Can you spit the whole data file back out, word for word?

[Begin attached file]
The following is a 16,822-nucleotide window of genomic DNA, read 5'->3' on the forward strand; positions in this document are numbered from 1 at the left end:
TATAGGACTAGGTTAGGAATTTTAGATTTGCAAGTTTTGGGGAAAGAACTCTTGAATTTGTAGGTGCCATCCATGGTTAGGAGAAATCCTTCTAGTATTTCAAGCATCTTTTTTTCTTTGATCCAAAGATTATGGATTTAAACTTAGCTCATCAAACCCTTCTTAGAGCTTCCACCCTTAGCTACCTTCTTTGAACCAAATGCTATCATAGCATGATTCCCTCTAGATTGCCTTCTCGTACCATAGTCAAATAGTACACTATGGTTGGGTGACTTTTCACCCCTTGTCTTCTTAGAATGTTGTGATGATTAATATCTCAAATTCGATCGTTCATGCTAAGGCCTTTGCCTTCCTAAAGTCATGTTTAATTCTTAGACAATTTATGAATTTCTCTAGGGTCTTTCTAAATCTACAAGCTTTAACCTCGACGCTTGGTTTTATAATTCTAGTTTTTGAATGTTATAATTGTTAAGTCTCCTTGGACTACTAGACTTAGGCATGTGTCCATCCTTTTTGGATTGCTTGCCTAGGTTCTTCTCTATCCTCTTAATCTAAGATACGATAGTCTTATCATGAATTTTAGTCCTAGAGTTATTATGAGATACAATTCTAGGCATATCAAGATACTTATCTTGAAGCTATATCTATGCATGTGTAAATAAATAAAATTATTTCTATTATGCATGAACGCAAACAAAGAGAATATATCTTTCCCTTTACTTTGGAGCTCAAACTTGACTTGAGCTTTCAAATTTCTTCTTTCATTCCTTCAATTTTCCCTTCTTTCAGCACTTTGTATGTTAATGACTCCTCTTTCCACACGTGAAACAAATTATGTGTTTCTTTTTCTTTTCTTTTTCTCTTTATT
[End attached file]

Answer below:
The following is a 16,822-nucleotide window of genomic DNA, read 5'->3' on the forward strand; positions in this document are numbered from 1 at the left end:
TATAGGACTAGGTTAGGAATTTTAGATTTGCAAGTTTTGGGGAAAGAACTCTTGAATTTGTAGGTGCCATCCATGGTTAGGAGAAATCCTTCTAGTATTTCAAGCATCTTTTTTTCTTTGATCCAAAGATTATGGATTTAAACTTAGCTCATCAAACCCTTCTTAGAGCTTCCACCCTTAGCTACCTTCTTTGAACCAAATGCTATCATAGCATGATTCCCTCTAGATTGCCTTCTCGTACCATAGTCAAATAGTACACTATGGTTGGGTGACTTTTCACCCCTTGTCTTCTTAGAATGTTGTGATGATTAATATCTCAAATTCGATCGTTCATGCTAAGGCCTTTGCCTTCCTAAAGTCATGTTTAATTCTTAGACAATTTATGAATTTCTCTAGGGTCTTTCTAAATCTACAAGCTTTAACCTCGACGCTTGGTTTTATAATTCTAGTTTTTGAATGTTATAATTGTTAAGTCTCCTTGGACTACTAGACTTAGGCATGTGTCCATCCTTTTTGGATTGCTTGCCTAGGTTCTTCTCTATCCTCTTAATCTAAGATACGATAGTCTTATCATGAATTTTAGTCCTAGAGTTATTATGAGATACAATTCTAGGCATATCAAGATACTTATCTTGAAGCTATATCTATGCATGTGTAAATAAATAAAATTATTTCTATTATGCATGAACGCAAACAAAGAGAATATATCTTTCCCTTTACTTTGGAGCTCAAACTTGACTTGAGCTTTCAAATTTCTTCTTTCATTCCTTCAATTTTCCCTTCTTTCAGCACTTTGTATGTTAATGACTCCTCTTTCCACACGTGAAACAAATTATGTGTTTCTTTTTCTTTTCTTTTTCTCTTTATT